If they do not go out, they usually gather around the TV to watch the Ramadan fawazeer (riddles), candid camera and comic or dramatic serials. These serials, especially the Egyptian ones, preoccupy the time of a large number of families. Children take their illuminated fawanees (lanterns made of tin and coloured glass, with a candle inside) and play in their neighbourhoods, singing some Ramadan chants. The second meal is called sohoor, which is a “blessed” light meal taken shortly before the break of dawn. In the past, people were awoken for sohoor and daybreak prayers by a drummer called misahharaty. He used to walk down the alleys before dawn, beating his drum and singing. The harsh political conditions and security measures make the practice of this traditional ritual almost impossible.

Congregational Friday prayers are special in Ramadan, especially if they are performed in Al-Aqsa Mosque in Jerusalem. The Israeli authorities generally announce that Muslims from the West Bank will be granted access to Jerusalem to perform the Friday prayers. In reality, what happens is that elderly male and female Palestinians take great pains to fulfil this religious duty in Jerusalem. They set out in the early hours of every Friday, reach the Israeli checkpoints and then are ordered to go back. They engage in heatedly emotional arguments with the soldiers, showing a strong will to pray at Al-Aqsa Mosque. When they fail to enter Jerusalem, they perform the communal Friday prayer at the checkpoint.

Sadly, some practices and social traditions have eroded the true meaning and spirit of this holy month. First, the medical benefits of fasting are counteracted by lavish eating. It is not uncommon that some Muslims gain weight during this month of abstinence and moderation. Naturally, having huge, sumptuous Iftar meals entails overspending, which conflicts with the values of moderation, austerity and a balanced diet that are among the basic principles of Ramadan. Second, some Muslims experience “temporary” religiosity during Ramadan by praying in the mosque. Once Ramadan is over, most mosques are poorly attended, especially during dawn prayers. Second, day-time religious rituals are followed by TV shows broadcast by the myriad of satellite channels, which compete by broadcasting entertainment shows and dramatic serials, punctuated with attractive commercials. The very popular fawazeer offer lucrative prizes, which attract a large segment of the population. This commercialization of Ramadan strips it of its essential components, which are obedience and submission to Allah for the sake of gaining his mercy and the atonement of human sins. Finally, reducing work hours at government offices during Ramadan is unjustified. Once people return home from a short working day, they pray and go to sleep to while away the hours that precede the breaking of the fast.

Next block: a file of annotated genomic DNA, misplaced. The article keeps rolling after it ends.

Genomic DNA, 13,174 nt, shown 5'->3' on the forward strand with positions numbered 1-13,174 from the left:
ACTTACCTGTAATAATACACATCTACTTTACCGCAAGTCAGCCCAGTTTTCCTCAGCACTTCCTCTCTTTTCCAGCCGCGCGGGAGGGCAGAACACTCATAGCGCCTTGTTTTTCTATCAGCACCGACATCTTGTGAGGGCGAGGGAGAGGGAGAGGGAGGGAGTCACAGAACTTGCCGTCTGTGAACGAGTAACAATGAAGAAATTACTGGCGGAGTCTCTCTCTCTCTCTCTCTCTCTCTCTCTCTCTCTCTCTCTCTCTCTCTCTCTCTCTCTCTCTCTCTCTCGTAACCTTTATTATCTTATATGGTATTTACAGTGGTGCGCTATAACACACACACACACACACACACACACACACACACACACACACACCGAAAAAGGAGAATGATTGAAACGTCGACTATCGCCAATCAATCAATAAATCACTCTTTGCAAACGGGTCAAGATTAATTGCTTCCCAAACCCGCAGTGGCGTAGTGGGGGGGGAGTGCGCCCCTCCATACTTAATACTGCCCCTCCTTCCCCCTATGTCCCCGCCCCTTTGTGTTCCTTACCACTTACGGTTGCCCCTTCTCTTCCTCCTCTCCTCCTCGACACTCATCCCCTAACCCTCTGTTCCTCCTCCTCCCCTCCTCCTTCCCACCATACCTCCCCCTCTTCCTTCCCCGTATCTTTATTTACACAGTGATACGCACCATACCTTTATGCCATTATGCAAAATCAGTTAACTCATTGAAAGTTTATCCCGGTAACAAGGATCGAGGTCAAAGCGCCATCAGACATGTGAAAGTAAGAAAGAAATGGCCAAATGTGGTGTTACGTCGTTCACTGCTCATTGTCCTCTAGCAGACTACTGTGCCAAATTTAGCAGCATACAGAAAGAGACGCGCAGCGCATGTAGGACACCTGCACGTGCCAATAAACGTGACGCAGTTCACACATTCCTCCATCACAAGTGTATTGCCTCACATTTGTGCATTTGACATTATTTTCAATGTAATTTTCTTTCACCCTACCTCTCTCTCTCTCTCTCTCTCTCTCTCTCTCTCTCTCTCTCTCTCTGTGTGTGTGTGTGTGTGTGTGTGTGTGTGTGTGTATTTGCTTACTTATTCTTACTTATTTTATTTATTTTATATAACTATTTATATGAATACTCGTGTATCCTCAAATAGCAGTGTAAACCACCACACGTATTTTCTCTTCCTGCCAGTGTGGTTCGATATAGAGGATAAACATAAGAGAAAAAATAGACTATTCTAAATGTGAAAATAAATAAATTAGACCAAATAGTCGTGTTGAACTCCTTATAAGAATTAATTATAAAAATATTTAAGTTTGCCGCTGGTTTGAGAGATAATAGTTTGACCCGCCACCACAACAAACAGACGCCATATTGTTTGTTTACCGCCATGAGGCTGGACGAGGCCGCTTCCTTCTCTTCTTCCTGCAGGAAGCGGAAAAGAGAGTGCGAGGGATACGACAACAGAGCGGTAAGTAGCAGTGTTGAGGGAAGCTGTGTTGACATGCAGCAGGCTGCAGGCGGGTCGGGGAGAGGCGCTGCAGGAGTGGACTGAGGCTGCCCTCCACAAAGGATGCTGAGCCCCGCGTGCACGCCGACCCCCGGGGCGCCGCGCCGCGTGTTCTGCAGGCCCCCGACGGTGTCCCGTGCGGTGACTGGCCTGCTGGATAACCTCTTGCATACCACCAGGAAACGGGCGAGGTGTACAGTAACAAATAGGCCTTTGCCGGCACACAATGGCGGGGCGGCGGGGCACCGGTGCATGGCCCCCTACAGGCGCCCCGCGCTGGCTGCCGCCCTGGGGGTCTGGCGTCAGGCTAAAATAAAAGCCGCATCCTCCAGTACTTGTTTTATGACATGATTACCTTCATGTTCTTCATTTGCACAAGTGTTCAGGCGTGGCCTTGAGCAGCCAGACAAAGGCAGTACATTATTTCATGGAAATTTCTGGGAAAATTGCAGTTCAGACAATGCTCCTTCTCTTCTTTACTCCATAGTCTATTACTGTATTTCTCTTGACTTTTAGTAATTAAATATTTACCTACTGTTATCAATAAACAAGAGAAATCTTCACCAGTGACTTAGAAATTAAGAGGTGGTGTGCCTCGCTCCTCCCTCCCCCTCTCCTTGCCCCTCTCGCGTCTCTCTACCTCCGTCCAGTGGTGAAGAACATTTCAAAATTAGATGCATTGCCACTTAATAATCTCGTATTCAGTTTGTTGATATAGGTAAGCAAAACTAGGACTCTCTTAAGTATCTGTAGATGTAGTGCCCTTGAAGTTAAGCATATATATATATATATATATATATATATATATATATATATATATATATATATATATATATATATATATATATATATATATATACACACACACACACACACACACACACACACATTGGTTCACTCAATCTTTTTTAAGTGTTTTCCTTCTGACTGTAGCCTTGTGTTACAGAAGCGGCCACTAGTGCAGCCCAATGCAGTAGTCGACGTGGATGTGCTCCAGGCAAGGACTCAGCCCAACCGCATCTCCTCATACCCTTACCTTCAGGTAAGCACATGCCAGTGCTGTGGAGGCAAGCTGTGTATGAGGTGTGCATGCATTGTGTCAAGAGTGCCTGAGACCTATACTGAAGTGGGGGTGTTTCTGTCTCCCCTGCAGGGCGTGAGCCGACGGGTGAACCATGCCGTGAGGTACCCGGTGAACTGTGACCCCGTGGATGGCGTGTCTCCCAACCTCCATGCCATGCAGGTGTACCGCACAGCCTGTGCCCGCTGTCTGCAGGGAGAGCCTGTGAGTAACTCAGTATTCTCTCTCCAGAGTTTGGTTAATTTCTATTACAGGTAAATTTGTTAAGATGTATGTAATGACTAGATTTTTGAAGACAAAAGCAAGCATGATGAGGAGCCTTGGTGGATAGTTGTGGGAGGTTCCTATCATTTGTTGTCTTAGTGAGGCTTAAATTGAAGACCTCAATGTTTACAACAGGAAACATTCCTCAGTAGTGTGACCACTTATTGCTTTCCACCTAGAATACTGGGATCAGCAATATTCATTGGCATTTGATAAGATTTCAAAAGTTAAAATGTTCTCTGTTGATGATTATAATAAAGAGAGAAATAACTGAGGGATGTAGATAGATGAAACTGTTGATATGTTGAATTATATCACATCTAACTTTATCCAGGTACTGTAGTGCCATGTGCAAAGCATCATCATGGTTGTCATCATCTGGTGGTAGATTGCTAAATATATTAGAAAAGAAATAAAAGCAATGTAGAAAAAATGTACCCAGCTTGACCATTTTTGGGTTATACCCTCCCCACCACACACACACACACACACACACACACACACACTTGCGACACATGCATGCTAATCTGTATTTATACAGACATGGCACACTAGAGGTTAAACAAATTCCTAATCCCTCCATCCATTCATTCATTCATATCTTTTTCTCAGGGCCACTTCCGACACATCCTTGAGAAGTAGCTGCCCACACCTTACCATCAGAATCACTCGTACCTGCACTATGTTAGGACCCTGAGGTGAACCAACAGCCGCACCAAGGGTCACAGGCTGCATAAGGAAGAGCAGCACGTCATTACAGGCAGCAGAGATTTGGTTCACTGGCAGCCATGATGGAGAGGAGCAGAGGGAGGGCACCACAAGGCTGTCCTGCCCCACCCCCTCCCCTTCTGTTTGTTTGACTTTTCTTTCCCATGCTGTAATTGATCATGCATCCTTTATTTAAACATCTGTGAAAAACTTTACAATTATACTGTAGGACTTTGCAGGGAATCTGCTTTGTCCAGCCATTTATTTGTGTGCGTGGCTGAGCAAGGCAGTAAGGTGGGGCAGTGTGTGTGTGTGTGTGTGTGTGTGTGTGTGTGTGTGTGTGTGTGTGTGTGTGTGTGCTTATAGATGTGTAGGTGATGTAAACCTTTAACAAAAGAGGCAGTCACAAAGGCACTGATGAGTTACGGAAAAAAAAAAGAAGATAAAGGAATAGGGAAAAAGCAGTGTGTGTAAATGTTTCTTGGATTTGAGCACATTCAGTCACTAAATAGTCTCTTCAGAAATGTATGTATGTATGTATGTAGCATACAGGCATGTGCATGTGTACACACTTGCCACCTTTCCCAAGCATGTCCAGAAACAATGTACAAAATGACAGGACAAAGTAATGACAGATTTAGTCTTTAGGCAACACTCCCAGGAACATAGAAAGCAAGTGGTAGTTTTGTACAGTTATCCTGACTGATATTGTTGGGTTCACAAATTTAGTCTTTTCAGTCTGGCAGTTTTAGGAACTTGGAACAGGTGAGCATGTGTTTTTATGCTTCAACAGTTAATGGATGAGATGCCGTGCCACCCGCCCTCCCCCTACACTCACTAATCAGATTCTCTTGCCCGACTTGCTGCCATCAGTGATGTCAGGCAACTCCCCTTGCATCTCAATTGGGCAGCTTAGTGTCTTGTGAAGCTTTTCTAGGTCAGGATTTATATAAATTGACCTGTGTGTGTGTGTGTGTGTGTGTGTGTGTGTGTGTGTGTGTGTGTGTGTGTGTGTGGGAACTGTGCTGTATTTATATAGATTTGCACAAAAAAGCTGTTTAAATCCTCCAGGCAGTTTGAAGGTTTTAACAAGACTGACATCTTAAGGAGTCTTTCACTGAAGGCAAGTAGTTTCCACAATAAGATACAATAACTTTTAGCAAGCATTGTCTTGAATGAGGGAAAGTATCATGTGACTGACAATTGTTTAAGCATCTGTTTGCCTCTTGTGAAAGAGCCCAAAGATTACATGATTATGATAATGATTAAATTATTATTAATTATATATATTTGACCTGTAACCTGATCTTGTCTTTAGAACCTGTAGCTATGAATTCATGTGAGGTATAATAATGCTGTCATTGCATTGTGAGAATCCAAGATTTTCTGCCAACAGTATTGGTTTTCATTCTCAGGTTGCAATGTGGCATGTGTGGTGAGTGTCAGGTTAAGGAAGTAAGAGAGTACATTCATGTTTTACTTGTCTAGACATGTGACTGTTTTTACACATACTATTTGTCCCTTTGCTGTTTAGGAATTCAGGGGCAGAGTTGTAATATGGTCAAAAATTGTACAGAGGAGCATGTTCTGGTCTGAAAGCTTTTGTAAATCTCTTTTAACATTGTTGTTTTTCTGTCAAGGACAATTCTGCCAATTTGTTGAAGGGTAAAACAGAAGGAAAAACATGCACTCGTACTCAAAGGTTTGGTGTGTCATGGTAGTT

This year Ramadan may start on October 4th. Palestinians will welcome and celebrate this year’s Ramadan with a euphoric mood following the Israeli withdrawal from the Gaza Strip, with the hope that Israeli withdrawal from the West Bank will be celebrated before next year’s Ramadan. It is important to prepare oneself for Ramadan and try to preserve its spirit by engaging in intensive worship, devotion to Allah, appreciating His bounty and commiserating with the poor, engendered by a shared sense of suffering. Most importantly, one should not forget the plight of the families of the dead, the imprisoned and the injured.

Dr. Aziz Khalil is the Chair of the English Department and an Associate Professor of Applied Linguistics at Bethlehem University.